January is often viewed as Divorce Month. Social experts believe that the reason for this phenomenon boils down to delays due to the holiday season in November and December. Women with children, in particular, will hold it together for one more family holiday season together.
However, come January, the pressure of an unhappy marriage, the stress of bottling it in for the holiday season boil over, and people start acting on it.
Brian Serafini and Julie Brines studied the matter in Washington State. They found that divorce filings peak in March, presumably giving people a two month lead time after New Year to get their ducks in a row before pulling the trigger.
So, what does one need to do to get divorced?
Divorce is a multifaceted process that is paper-intensive, grounded in legal and financial realities, and also involves many other aspects of life. It is both less dramatic and more painful than TV shows portray.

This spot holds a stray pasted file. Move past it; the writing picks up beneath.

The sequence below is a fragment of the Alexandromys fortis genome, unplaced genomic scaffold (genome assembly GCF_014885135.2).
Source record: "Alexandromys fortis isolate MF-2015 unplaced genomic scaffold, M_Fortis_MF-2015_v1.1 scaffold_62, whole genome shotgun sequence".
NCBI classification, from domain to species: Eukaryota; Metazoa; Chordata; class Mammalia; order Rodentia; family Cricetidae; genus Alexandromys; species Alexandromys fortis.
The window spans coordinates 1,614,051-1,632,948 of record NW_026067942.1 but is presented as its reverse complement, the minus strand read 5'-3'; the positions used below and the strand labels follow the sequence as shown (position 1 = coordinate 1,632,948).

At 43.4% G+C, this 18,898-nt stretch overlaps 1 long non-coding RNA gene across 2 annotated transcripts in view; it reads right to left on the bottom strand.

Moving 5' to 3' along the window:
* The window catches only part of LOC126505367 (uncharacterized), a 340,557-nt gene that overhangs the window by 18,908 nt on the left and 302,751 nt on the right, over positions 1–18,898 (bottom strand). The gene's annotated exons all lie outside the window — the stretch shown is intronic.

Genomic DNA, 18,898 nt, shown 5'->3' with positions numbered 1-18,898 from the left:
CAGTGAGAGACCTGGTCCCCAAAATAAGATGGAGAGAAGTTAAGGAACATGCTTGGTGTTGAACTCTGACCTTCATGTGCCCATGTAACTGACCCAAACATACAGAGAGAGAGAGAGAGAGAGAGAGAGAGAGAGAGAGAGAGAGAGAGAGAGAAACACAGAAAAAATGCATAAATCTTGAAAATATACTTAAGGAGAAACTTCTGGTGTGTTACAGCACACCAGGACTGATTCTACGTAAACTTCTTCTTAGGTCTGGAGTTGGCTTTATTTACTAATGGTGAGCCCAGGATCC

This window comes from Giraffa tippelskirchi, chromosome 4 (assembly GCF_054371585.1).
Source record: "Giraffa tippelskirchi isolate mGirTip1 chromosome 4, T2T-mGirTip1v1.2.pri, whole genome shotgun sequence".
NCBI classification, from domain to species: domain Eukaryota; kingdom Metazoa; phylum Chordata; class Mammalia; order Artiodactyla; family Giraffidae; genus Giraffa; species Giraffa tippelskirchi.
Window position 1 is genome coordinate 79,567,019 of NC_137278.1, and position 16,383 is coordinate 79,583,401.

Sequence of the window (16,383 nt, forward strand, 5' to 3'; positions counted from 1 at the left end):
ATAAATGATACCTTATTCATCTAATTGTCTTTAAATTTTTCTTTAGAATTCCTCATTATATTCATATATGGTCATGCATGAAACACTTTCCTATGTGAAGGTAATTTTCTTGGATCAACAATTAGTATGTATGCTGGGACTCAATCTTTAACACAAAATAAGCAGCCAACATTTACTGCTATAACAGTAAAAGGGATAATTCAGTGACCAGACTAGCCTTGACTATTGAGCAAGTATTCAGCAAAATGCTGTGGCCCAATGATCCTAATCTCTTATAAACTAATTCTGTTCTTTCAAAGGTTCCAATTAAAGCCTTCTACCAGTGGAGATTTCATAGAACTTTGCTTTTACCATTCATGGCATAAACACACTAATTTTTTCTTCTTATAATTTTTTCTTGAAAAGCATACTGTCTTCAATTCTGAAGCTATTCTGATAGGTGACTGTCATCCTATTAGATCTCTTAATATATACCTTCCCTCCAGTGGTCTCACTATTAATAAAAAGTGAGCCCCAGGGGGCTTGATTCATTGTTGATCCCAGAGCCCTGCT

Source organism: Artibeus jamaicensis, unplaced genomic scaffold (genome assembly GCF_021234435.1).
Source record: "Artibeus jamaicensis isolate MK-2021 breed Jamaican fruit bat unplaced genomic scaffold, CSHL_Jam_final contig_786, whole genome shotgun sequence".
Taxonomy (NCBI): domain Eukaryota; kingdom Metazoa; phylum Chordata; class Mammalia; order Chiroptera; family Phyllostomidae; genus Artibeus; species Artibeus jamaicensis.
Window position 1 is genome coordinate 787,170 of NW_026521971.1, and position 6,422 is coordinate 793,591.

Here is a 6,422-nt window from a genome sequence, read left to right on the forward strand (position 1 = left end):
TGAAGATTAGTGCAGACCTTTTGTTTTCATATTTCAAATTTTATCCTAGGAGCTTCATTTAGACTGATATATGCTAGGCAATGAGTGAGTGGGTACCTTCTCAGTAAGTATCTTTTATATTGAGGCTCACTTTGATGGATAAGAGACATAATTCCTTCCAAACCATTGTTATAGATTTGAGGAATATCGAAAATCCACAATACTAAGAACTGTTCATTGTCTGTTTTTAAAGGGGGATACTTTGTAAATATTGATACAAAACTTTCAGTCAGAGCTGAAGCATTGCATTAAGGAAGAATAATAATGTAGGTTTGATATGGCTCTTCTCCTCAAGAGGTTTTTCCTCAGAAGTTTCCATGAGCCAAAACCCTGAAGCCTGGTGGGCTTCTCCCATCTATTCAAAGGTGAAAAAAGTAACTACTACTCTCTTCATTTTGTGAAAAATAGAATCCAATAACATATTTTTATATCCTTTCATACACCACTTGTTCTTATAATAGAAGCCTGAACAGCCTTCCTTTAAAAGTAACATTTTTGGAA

When contemplating divorce, you should take care of minimizing the damage, both emotional and financial, and set yourself up for success after divorce. It is vital to reach these goals to gain clarity in the process, the minutiae, and the consequences of decisions that you will make. They will often follow you for the rest of your life.
The Divorce Friday podcast addresses financial questions about divorce. This year, it starts this coming Friday, January 8 at 11 AM on Facebook Live with an episode titled “How do I get divorced?”. Every week, the podcast will cover a different aspect of divorce, including child support, alimony, asset division, and others. It’s a great place to get information and perspective in a non-threatening environment.
Join us for this 2021 inaugural podcast on Facebook.